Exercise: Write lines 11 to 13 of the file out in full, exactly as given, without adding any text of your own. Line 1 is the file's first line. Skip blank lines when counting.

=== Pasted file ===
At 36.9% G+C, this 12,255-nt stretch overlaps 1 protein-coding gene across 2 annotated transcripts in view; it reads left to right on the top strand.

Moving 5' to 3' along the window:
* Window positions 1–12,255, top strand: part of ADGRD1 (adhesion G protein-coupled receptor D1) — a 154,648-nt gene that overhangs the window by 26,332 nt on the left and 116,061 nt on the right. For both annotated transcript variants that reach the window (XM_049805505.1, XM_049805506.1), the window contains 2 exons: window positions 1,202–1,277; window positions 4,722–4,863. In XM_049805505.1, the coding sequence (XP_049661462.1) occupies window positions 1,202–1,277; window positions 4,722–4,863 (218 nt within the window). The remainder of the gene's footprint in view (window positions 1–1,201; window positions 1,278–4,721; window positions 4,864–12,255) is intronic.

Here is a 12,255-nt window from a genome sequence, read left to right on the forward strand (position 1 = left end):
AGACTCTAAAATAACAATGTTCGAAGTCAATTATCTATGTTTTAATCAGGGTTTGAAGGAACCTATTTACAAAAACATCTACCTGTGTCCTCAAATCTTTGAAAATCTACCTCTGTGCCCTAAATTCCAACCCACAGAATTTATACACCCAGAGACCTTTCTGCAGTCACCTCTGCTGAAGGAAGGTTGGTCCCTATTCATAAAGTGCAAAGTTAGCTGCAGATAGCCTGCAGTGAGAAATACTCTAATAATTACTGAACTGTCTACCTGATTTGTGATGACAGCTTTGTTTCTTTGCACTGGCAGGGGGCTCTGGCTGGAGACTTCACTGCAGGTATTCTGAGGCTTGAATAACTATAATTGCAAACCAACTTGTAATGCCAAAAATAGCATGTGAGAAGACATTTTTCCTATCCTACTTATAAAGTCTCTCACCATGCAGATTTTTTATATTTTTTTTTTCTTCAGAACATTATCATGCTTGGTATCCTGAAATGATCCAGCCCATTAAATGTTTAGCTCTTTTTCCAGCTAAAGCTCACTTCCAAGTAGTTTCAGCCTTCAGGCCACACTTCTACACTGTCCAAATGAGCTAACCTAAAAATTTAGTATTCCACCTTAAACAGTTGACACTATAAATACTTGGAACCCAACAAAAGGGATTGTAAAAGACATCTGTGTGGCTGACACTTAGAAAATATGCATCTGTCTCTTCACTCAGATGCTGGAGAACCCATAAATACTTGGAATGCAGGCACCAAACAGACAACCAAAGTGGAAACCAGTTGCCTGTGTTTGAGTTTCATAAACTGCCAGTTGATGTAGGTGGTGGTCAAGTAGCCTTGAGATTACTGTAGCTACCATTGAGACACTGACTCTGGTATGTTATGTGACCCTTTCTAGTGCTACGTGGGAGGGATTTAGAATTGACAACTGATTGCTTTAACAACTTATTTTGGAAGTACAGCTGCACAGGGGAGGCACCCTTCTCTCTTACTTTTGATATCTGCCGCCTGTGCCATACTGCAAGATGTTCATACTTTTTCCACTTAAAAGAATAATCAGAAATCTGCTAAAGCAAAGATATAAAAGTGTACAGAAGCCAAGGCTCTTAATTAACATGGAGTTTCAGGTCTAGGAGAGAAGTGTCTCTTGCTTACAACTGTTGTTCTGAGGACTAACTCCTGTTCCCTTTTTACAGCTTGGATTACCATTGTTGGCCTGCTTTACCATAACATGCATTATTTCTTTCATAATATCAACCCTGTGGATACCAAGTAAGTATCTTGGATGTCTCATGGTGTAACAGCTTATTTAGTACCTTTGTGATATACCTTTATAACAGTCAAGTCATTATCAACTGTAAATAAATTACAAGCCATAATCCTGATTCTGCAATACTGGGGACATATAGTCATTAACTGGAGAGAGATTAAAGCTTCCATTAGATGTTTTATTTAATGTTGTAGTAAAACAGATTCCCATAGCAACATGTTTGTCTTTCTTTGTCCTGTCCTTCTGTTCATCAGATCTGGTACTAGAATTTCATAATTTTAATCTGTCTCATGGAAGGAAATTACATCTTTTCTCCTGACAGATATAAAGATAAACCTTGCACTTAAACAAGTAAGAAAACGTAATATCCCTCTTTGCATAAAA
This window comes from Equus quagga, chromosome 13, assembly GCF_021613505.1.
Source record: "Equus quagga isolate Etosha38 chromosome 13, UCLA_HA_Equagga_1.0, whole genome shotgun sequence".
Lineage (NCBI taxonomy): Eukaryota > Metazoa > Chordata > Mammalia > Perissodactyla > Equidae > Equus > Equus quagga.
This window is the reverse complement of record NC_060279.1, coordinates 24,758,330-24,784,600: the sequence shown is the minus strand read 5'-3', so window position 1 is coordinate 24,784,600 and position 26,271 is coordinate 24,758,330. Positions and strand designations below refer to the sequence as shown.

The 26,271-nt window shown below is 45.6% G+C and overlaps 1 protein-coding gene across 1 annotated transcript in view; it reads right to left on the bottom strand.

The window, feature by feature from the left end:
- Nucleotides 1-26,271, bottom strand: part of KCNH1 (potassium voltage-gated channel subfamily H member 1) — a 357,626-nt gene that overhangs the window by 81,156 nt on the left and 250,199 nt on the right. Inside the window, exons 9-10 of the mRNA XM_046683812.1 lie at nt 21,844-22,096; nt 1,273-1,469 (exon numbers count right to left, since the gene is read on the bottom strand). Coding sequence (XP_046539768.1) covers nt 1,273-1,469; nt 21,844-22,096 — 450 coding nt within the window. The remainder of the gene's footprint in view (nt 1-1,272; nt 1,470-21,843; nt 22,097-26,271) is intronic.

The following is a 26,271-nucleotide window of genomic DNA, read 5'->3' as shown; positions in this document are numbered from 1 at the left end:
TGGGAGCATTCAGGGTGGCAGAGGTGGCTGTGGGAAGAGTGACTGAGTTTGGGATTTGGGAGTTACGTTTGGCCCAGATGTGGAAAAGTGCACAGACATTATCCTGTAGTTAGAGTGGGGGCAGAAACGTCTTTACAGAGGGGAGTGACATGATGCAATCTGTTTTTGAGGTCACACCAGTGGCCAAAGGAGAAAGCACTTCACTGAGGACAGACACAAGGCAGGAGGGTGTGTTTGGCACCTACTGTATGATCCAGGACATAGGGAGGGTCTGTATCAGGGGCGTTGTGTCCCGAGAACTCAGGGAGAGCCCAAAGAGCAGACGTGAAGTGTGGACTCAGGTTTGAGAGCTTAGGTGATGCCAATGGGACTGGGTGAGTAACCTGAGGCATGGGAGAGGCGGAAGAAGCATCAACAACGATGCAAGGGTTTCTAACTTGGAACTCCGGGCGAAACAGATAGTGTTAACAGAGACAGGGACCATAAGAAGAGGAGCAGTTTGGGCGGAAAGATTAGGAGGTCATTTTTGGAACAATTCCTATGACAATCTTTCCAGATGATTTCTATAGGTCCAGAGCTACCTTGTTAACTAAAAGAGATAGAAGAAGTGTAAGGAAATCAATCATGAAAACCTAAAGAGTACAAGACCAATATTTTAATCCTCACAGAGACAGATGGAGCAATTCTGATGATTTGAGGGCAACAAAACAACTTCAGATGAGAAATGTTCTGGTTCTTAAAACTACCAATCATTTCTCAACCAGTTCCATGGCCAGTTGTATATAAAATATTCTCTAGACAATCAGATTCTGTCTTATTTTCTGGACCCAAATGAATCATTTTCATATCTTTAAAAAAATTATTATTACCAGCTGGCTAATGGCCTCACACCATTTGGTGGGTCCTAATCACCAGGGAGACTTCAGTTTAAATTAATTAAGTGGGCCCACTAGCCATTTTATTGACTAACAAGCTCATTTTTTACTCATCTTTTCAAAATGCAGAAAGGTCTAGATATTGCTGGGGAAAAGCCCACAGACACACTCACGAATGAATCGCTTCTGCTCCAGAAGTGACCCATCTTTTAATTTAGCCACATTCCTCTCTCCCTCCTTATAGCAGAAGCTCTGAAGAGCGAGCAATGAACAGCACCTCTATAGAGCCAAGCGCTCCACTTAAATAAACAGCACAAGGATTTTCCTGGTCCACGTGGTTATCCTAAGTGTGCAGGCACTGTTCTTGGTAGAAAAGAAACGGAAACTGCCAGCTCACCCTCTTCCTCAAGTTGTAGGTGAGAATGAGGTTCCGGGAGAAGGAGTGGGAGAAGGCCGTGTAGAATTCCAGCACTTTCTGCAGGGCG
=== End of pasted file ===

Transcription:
The window, feature by feature from the left end:
- Nucleotides 1-26,271, bottom strand: part of KCNH1 (potassium voltage-gated channel subfamily H member 1) — a 357,626-nt gene that overhangs the window by 81,156 nt on the left and 250,199 nt on the right. Inside the window, exons 9-10 of the mRNA XM_046683812.1 lie at nt 21,844-22,096; nt 1,273-1,469 (exon numbers count right to left, since the gene is read on the bottom strand). Coding sequence (XP_046539768.1) covers nt 1,273-1,469; nt 21,844-22,096 — 450 coding nt within the window. The remainder of the gene's footprint in view (nt 1-1,272; nt 1,470-21,843; nt 22,097-26,271) is intronic.

The following is a 26,271-nucleotide window of genomic DNA, read 5'->3' as shown; positions in this document are numbered from 1 at the left end: